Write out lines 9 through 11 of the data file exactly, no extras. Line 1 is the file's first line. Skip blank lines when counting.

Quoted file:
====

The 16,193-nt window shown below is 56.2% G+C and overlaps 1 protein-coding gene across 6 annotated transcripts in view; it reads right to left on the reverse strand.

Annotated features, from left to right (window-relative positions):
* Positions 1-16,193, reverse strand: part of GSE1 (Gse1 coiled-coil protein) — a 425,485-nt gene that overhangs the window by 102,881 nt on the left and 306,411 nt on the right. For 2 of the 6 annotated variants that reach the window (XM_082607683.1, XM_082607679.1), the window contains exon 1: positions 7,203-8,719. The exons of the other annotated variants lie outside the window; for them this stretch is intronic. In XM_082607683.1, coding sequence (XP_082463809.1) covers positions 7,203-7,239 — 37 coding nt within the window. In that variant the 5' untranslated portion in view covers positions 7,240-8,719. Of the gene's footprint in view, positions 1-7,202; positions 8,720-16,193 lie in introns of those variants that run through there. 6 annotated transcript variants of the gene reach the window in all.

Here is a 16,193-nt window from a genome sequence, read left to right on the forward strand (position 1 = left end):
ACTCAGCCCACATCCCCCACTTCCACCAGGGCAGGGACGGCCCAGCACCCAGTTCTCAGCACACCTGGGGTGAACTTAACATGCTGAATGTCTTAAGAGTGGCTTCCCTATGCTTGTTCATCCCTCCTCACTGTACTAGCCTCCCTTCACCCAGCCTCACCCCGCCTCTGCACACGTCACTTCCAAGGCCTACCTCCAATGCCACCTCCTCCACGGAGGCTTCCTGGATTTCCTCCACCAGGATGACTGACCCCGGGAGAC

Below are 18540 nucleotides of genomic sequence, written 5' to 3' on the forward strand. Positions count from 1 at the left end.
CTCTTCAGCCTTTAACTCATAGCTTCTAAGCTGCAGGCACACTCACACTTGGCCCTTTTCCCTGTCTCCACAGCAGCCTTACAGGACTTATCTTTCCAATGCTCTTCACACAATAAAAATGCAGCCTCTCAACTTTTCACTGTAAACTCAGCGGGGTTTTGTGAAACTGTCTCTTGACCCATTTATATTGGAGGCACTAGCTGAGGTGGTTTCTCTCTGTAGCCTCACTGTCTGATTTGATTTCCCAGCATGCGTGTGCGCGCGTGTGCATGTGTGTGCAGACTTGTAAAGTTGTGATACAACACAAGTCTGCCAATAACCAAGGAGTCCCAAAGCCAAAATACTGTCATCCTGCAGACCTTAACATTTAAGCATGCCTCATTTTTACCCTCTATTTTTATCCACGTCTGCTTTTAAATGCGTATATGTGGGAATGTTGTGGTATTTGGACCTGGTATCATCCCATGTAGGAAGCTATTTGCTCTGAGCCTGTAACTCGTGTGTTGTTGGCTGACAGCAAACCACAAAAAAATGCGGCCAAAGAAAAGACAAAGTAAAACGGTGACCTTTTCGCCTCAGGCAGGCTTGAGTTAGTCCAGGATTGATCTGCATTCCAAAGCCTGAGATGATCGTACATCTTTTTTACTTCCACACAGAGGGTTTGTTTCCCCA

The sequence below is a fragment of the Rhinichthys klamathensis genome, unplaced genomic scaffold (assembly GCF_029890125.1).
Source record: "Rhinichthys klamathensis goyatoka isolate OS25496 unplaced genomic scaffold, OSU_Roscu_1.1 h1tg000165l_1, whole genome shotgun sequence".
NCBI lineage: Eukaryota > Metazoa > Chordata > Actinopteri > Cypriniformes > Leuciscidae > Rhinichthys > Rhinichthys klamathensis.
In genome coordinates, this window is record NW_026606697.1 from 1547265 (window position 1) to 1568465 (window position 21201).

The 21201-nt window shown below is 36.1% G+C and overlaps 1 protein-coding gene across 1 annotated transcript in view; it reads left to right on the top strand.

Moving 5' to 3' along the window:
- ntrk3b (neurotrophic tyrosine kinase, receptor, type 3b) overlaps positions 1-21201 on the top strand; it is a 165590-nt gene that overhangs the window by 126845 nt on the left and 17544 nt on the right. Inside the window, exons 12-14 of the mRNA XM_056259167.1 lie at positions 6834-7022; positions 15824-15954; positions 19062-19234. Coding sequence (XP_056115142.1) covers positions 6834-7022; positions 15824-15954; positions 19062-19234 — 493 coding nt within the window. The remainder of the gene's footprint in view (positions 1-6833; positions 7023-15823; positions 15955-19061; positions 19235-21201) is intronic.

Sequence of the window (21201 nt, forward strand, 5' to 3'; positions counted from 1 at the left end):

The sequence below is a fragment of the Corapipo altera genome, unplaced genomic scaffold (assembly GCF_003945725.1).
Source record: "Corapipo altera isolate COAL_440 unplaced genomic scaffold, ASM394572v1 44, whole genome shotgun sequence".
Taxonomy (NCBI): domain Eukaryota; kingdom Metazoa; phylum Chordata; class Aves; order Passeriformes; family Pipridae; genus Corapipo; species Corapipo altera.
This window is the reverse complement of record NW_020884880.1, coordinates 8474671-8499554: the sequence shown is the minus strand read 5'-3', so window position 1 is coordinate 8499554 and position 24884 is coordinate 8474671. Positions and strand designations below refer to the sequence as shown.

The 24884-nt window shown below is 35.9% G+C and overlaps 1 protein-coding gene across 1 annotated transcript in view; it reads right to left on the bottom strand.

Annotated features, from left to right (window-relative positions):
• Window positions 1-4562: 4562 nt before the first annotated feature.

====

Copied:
Source record: "Rhinichthys klamathensis goyatoka isolate OS25496 unplaced genomic scaffold, OSU_Roscu_1.1 h1tg000165l_1, whole genome shotgun sequence".
NCBI lineage: Eukaryota > Metazoa > Chordata > Actinopteri > Cypriniformes > Leuciscidae > Rhinichthys > Rhinichthys klamathensis.
In genome coordinates, this window is record NW_026606697.1 from 1547265 (window position 1) to 1568465 (window position 21201).